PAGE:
A recent community needs assessment conducted by the Institute for Child Success (which is leading the collaborative’s Childhood Homelessness Project) revealed gaps in services and the critical state of housing instability in Greenville County. In response, we are organizing a listening tour to understand community issues on the ground.
On Wednesday, the Institute for Child Success hosted a Think Tank on School Readiness to focus on beginning a conversation on a description of school readiness in our state. A common understanding of the concept of kindergarten readiness will afford more children the opportunity to enter school prepared to succeed. Twenty-four people attended representing state agencies (Department of Education, First Steps to School Readiness, Education Oversight Committee, and Department of Social Services), the Children’s Trust, various First Steps County partnerships, the United Way Association of South Carolina and several local United Ways, early learning collaborations, and several universities from across the state (University of South Carolina, South Carolina State University and Clemson University). The stakeholders are knowledgeable education and early childhood development leaders who ensured that a description of school readiness and kindergarten assessment produces information that is useful for families, teachers, and early childhood programs to strengthen their work with young children.
This group was brought together because a statewide description of kindergarten readiness will provide a common framework for understanding and promoting kindergarten readiness across the spectrum of early care and learning environments. It is important that a statewide kindergarten readiness description be aligned with South Carolina early learning standards and K-12 learning standards.
ICS is driving the efforts to clarify our understanding of school readiness in South Carolina, which we see as a three-step process: defining school readiness, describing school readiness based upon the agreed upon definition, and the development or adoption and implementation of a tool to measure school readiness. These steps are mandated in the ICS-drafted legislation to reform and reauthorize South Carolina First Steps to School Readiness, but they should not be limited to the legislative effort or derive solely from it.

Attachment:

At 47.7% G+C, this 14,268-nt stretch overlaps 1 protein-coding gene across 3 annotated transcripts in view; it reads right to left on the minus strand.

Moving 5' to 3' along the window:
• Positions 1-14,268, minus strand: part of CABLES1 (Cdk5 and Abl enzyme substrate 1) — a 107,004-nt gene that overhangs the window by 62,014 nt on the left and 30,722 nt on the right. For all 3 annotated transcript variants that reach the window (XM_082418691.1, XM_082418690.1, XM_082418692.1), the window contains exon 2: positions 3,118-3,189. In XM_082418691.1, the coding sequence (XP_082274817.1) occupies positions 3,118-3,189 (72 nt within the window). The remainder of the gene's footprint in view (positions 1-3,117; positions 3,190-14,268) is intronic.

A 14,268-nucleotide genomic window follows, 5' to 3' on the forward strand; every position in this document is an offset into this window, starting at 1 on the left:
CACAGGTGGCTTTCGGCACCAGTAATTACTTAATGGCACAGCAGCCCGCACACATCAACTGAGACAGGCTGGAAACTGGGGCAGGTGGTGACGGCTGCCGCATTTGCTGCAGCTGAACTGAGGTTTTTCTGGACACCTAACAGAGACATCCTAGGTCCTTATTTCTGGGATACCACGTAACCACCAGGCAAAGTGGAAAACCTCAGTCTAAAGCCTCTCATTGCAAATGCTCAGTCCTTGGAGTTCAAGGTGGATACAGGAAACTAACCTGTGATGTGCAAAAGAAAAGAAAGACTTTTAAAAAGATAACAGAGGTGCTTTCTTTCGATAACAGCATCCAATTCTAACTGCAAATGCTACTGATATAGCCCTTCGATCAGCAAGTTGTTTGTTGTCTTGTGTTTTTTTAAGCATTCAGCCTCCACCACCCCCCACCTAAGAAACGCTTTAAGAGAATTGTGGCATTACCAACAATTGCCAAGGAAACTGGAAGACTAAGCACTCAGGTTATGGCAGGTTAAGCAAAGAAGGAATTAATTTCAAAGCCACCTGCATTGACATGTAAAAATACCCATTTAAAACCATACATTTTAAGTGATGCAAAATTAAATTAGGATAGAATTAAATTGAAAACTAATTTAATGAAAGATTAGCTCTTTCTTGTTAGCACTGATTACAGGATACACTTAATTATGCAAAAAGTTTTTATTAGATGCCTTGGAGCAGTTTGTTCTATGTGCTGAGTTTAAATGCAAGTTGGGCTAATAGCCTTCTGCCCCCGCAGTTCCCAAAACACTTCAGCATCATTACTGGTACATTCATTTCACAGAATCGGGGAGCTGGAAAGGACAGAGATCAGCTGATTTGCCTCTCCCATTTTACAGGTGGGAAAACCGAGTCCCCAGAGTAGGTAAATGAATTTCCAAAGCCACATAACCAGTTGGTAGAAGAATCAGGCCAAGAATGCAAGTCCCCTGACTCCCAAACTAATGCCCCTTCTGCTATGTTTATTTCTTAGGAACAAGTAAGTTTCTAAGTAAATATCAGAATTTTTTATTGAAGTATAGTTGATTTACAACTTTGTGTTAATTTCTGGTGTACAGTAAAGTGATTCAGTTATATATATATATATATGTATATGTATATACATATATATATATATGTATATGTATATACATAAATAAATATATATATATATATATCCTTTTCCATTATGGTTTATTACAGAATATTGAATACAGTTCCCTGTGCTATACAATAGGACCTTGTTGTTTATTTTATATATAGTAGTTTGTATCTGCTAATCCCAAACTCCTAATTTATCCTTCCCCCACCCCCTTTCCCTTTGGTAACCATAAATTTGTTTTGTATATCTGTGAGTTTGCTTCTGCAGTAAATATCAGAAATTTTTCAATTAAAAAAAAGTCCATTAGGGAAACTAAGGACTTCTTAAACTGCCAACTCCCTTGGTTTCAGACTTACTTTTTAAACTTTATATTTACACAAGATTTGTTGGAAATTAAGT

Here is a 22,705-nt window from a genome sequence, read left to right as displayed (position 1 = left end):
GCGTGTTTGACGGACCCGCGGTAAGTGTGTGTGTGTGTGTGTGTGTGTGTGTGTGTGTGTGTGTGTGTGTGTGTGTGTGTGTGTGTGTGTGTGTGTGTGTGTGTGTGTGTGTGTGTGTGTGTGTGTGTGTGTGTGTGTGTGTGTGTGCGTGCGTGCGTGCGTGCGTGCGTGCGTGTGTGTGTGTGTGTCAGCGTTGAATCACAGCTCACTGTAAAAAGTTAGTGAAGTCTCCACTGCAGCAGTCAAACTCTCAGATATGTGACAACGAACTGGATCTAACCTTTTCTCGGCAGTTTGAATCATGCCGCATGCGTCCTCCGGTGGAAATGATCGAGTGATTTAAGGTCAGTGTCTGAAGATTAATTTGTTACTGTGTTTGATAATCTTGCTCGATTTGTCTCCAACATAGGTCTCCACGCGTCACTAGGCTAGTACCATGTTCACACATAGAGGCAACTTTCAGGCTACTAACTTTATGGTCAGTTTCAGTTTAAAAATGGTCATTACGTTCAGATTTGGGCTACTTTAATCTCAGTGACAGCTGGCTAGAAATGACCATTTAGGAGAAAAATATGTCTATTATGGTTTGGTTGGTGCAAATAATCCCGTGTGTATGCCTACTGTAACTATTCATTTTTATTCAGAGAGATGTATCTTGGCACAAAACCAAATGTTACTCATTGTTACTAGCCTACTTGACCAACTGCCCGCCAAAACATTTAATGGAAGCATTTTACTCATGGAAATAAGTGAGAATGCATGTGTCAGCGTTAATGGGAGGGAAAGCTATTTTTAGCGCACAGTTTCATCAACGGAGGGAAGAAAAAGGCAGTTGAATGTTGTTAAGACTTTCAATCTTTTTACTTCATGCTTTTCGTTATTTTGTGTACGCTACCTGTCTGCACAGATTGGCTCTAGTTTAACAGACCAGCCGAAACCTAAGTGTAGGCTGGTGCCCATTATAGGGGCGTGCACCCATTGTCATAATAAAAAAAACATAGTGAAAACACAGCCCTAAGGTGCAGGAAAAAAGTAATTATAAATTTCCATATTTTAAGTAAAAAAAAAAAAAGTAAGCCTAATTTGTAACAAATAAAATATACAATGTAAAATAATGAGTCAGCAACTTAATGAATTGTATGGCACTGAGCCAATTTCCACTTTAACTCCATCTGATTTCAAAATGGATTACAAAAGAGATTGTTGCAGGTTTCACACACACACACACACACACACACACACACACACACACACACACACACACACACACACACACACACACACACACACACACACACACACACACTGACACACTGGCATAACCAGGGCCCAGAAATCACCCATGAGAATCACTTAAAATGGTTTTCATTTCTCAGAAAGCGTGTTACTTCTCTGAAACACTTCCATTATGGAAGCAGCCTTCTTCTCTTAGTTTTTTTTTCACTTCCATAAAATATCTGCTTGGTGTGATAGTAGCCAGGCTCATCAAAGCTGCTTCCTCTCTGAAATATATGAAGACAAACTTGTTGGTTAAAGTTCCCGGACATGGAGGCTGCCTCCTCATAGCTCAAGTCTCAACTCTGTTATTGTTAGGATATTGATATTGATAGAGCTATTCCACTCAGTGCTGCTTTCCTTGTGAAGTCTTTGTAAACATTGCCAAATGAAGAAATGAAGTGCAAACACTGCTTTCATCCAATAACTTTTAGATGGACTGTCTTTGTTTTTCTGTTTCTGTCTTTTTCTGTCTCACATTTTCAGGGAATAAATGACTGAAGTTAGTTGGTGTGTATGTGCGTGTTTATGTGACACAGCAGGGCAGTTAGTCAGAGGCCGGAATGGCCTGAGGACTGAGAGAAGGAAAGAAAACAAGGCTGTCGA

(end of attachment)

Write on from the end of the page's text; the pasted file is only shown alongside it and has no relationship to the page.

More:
In 2012, ICS convened a group of academic experts on early childhood development from across South Carolina to create a definition of school readiness. This definition became the basis for what has been included in the school readiness legislation. The Think Tank’s effort is the beginning of the process- independent of the mandate in the school readiness legislation, yet hopefully informing that work- to describe school readiness based upon the definition crafted in 2012.
Finally, in order to inform the state’s efforts to fruitfully adopt a school readiness measure, we will host another session, similar to today’s, in June with Rolf Grafwallner, Deputy Superintendent of Education in Maryland and Louise Corwin, Executive Director of Maryland Thrive by Five, to inform the state’s efforts around assessments. In recent months we have also published the paper by Gwynne Goodlett and Leigh Kale D’Amico on kindergarten-entry assessments that highlighted the need for this convening as a prerequisite for the conversations we should be having about assessment.
The group discussed the elements of school readiness across the domains of emotional and social competence, physical health and motor skills, language and literacy, and cognitive/general knowledge and mathematical skills. Further conversations will be held on each of these domains to flesh out the fuller description of school readiness.
Certainly, additional discussions about school readiness descriptions and assessments will be warranted in the future and our colleagues in government will pursue their own processes to make decisions about the description and assessments as pending legislation mandates. All of this is consistent with ICS’ overall approach to inform governmental decision-making about early childhood policy through independent, research-driven policy analysis, convening, and advocacy.
– Katy Sides